There was great variability between the studies. For example, one intervention was able to increase consumption by nearly two portions a day, while most of the others did not achieve one portion. Since all but two of the studies were evaluating different interventions, the summary statistic seems to conceal more than it reveals. We were unable to explain the statistical heterogeneity using prespecified categories covering study quality, study design, setting, and type of intervention.
The data for the second synthesis were in text form. In order to synthesise these, we copied the authors' findings verbatim into NVivo software12 and then followed guidelines for the thematic analysis of textual data collected in primary research. The aim of the analysis was to infer barriers to, and facilitators of, healthy eating and ideas for effective interventions from children's views. We examined the findings of each study in turn and assigned codes to describe relevant sentences or paragraphs—for example, one code was “children prefer fruit to vegetables.” We then looked for similarities and differences between the codes to organise these into a hierarchical tree structure centred on children's understandings of healthy eating and the factors, in their views, that influence the food they eat.
In the next stage of the synthesis, three reviewers independently examined the descriptive themes and their associated data in the light of the review question to infer barriers, facilitators, and implied recommendations for developing interventions. The reviewers then met to discuss their findings and to develop a set of more abstract analytical themes.
As an example, one of the themes was that children do not see their personal health as their responsibility but that of their parents. Children do not regard purchasing fruit for health reasons as a legitimate use of their pocket money. Again, that is the job of parents. Children prioritise taste over health; as one child said, “Everything that is healthy tastes awful.” This theme suggested that future health promotion interventions should promote fruit and vegetables as tasty rather than healthy and any emphasis on health messages should be minimised. A second theme was that children distinguish between fruit and vegetables—they do not regard them as the same kind of food. The implication here is that fruit and vegetables should not be promoted in the same way within the same intervention. Although the five a day catchphrase might be appropriate for adults, it could be a disincentive for children.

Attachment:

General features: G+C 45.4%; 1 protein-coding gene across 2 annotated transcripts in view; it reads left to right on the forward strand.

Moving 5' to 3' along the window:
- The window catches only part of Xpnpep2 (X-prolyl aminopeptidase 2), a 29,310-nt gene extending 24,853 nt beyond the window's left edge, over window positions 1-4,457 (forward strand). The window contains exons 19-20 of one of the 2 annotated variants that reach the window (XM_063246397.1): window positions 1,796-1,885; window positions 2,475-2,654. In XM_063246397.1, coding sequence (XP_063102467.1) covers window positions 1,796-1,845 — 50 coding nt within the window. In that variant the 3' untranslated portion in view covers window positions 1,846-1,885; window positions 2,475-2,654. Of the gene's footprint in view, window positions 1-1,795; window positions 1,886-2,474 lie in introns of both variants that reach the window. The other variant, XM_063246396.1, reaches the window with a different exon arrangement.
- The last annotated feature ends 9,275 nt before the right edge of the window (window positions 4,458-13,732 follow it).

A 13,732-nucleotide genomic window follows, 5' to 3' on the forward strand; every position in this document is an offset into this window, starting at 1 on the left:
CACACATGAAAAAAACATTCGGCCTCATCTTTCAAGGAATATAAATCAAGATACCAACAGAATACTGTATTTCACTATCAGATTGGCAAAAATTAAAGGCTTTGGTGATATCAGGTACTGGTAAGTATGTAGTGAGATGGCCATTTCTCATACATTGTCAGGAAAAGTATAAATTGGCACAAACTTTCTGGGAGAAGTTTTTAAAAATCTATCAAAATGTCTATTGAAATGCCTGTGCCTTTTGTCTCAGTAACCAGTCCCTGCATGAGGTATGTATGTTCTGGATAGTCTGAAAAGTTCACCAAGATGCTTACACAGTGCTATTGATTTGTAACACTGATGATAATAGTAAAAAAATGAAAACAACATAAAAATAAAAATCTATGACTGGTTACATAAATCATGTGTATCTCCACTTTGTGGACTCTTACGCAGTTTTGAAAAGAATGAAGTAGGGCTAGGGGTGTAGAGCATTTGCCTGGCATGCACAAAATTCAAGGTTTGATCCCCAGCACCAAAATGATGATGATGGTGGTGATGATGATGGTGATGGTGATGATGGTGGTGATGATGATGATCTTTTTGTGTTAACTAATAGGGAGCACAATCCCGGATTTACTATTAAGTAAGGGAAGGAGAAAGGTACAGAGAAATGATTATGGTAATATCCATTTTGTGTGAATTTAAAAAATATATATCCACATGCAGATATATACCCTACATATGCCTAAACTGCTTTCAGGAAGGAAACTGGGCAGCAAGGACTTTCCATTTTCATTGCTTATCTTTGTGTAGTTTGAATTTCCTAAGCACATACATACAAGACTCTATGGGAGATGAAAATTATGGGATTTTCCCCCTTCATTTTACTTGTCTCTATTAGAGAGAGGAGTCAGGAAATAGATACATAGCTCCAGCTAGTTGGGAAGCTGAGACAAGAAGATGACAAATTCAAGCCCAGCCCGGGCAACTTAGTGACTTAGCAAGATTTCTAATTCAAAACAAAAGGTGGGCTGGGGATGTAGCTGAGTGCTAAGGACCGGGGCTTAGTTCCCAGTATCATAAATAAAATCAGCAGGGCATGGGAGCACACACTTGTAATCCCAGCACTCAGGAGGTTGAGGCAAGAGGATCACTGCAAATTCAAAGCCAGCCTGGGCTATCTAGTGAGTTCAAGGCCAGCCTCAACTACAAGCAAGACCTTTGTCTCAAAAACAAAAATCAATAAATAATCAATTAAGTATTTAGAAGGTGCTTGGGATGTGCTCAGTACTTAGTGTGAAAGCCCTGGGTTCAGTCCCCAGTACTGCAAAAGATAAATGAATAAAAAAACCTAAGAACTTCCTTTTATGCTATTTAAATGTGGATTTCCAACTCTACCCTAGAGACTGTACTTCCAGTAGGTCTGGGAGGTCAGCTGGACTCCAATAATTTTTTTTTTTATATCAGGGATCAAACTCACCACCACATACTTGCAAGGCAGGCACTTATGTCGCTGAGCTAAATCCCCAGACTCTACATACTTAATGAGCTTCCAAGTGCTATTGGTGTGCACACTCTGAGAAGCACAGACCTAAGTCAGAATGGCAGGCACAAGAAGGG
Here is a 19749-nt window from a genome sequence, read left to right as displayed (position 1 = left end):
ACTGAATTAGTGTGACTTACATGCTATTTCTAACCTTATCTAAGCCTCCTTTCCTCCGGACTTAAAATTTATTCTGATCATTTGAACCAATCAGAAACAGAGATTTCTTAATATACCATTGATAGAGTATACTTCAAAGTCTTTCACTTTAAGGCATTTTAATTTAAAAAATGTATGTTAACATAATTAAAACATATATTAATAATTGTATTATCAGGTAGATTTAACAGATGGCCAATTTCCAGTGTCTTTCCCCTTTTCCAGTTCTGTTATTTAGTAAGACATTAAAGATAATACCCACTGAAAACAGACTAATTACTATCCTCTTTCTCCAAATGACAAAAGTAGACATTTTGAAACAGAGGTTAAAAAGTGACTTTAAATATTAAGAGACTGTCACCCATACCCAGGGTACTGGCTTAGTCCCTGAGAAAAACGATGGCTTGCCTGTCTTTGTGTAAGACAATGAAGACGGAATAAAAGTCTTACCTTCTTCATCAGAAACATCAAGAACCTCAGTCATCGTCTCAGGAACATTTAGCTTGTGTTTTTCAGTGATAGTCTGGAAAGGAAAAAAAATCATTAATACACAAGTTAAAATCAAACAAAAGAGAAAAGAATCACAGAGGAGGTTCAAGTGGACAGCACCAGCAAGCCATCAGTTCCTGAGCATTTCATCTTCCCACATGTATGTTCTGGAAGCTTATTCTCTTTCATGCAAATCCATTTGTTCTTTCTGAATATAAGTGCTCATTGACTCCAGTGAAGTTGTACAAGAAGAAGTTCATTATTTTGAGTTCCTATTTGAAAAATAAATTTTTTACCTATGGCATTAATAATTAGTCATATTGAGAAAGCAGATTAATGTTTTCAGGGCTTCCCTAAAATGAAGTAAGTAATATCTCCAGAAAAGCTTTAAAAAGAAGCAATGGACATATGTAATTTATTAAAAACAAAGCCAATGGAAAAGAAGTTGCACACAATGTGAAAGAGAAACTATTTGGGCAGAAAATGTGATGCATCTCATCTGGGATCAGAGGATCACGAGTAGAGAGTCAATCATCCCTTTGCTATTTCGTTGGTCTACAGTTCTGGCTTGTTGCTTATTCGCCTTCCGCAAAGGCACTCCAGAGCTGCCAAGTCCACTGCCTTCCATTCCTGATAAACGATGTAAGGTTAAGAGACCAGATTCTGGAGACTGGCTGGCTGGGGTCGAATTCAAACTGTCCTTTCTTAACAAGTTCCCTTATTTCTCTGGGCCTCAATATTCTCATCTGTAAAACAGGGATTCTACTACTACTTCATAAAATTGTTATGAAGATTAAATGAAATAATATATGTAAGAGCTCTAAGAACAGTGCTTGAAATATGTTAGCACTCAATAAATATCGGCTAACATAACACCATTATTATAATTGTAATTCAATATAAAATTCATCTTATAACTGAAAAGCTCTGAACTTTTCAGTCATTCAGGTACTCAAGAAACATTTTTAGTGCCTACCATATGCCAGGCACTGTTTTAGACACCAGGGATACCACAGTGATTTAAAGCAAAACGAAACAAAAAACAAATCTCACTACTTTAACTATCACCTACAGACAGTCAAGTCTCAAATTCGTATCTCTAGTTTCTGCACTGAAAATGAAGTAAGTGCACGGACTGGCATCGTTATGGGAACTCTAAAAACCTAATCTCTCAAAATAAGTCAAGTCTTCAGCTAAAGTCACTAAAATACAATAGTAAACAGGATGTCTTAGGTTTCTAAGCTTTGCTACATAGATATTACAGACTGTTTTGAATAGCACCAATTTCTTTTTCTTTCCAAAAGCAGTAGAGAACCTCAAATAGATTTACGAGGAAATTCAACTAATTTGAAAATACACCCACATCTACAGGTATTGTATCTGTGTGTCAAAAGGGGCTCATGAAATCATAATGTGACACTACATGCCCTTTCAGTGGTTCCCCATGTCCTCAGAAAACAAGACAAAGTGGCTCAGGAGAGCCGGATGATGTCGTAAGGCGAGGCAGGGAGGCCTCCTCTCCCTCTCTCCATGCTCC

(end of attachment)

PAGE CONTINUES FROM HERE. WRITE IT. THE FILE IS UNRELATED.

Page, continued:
Criteria for assessing quality
Quantitative studies (controlled trials)
Provision of data on outcomes before and after the intervention
Provision of data on all outcomes measured
Use of an equivalent control or comparison group
Quality of reporting (5 items)
Sufficiency of strategies for establishing reliability or validity (4 items)
Extent to which study findings were rooted in children's perspectives (3 items)
In the third synthesis we used the results of our qualitative synthesis to combine the findings from the controlled trials and qualitative studies. We then devised a matrix that juxtaposed the barriers, facilitators, and implied recommendations against the actual interventions that had been implemented and evaluated. Since we could not know the outcome of the qualitative synthesis in advance, we had to go back to the original interventions evaluated in the trials to identify those that built on the barriers and facilitators suggested by the children. This comparative analysis was guided by three questions:
The table shows an example from the matrix. We used the good quality trials to assess whether the evidence of effectiveness supported or contradicted the children's views and to identify gaps in the evidence. The interventions that had not been evaluated well but were identified as building on a potential facilitator were recommended for more rigorous evaluation.